I can’t cover all of the factors I saw during my travels, or this post would be excessively long (and it’s already long!) But I’ll definitely cover several things I’ve seen during my travels. And don’t forget what I said above about the Quality Rater Guidelines. Go read that today if you haven’t already. It’s packed with great information that directly ties to many situations I’ve seen while analyzing sites impacted by core ranking updates.
Increase in Relevancy & The Connection To Google Panda
The first thing that jumped out at me was the noticeable increase in relevancy for many queries I was checking. For example, on sites that saw negative impact, I checked a number of queries where the site dropped significantly in rankings.
The relevancy of those search results had greatly increased. Actually, there were times I couldn’t believe the sites in question were ranking for those queries at one time (but they were prior to 2/7). Sure, the content was tangentially related to the query, but did not address the subject matter or questions directly.
And if you’ve been paying attention to Google Panda over the past few years, then your bamboo radar should be active. In January of 2016 we learned that Panda became part of Google’s core ranking algorithm. That was huge news, but we had seen major changes in Panda over time. We knew something was going on with or cute, black and white friend.
I saw big changes in Panda from 4.0 to 4.2, which led me to believe the algorithm was being refined, adjusted, etc. You can read my post about Panda 4.2 to learn more. Well, after the announcement about Panda being part of Google’s core ranking algorithm, Gary Illyes kept explaining Panda in an interesting way. I covered this in a post last year when covering the March 2016 Google algorithm update.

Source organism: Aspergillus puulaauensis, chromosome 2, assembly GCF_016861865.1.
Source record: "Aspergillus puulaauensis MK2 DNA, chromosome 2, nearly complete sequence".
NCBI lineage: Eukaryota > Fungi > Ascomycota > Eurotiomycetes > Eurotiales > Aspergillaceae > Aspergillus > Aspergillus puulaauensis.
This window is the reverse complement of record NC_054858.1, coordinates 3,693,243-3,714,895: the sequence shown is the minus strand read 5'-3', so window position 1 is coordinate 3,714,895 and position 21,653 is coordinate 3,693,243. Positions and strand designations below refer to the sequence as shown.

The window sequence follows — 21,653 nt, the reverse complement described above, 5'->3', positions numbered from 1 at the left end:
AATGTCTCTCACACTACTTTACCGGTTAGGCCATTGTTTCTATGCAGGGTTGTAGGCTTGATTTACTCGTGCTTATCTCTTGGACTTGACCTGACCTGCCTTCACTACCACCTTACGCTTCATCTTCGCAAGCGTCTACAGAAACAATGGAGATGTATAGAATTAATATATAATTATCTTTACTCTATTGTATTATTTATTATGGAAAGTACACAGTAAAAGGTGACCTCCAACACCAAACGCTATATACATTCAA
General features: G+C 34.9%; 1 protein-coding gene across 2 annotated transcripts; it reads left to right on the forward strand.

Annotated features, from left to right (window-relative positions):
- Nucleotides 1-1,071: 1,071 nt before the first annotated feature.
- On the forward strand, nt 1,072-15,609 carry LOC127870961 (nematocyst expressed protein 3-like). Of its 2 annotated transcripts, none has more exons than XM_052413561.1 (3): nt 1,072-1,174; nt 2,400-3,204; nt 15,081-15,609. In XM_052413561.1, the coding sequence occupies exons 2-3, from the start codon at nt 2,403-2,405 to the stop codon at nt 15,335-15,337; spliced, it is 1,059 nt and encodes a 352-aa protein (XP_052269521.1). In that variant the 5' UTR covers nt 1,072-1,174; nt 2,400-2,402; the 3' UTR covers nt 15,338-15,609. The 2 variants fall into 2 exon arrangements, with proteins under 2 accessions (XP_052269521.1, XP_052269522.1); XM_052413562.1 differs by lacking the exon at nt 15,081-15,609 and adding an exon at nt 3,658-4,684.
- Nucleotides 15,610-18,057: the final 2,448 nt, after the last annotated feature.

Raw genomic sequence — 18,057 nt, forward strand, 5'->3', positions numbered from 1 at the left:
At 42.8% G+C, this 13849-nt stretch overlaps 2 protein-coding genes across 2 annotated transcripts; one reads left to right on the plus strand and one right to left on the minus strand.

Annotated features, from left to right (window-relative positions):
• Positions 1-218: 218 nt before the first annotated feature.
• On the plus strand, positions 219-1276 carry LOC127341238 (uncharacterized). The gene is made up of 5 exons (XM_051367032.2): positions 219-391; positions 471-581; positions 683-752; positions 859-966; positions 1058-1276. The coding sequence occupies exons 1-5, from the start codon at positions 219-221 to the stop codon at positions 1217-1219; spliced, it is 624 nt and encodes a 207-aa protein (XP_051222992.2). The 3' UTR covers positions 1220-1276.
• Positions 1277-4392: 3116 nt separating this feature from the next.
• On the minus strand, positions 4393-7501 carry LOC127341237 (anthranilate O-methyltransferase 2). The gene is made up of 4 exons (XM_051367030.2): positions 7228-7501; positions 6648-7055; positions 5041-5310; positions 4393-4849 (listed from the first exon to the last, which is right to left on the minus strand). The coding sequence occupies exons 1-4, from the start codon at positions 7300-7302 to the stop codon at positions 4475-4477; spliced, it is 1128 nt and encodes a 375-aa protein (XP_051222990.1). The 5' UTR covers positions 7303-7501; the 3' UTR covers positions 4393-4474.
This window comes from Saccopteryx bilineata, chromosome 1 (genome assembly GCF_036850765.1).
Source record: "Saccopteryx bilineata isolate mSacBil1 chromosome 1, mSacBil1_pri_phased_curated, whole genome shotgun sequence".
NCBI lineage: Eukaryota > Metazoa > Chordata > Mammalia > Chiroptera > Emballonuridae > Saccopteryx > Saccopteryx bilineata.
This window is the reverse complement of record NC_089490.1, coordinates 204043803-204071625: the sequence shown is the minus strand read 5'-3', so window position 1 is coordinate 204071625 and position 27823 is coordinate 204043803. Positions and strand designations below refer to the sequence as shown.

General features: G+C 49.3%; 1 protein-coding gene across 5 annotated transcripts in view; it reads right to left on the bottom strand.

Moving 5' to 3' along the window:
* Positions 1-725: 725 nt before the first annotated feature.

Gary explained that Google did not view Panda as a penalty. Instead, Panda looked to adjust rankings for sites that did not meet user expectations from a content standpoint. So Panda would adjust rankings for overly prominent sites. That’s a huge change from Panda of the past (where sites could drop by 65%+ overnight).
Here’s the video clip (check 7:47 in the video):
The reason I’m bringing this up is because I saw a lot of “relevancy movement” during my analysis of the 2/7 update. Now, if that was all I saw, I would say this was Panda at work. But that’s not all I saw. Instead, I saw a mix of problems causing drops, including low-quality user engagement. So if Panda was part of this update somehow, then the update combined Panda with other quality algorithms that were refreshed. Hard to say for sure, but I saw relevancy enough that I wanted to bring it up in this post.
Low-Quality User Engagement
Just like with other core ranking updates, low-quality user engagement reared its ugly head. I saw this often when checking sites that saw big drops. For example, broken user interfaces, menus that didn’t work (either on purpose or by mistake), extremely bulky and confusing navigation, ad deception and crazy ad placement (more on that soon), excessive pagination for monetization purposes, and other UX barriers.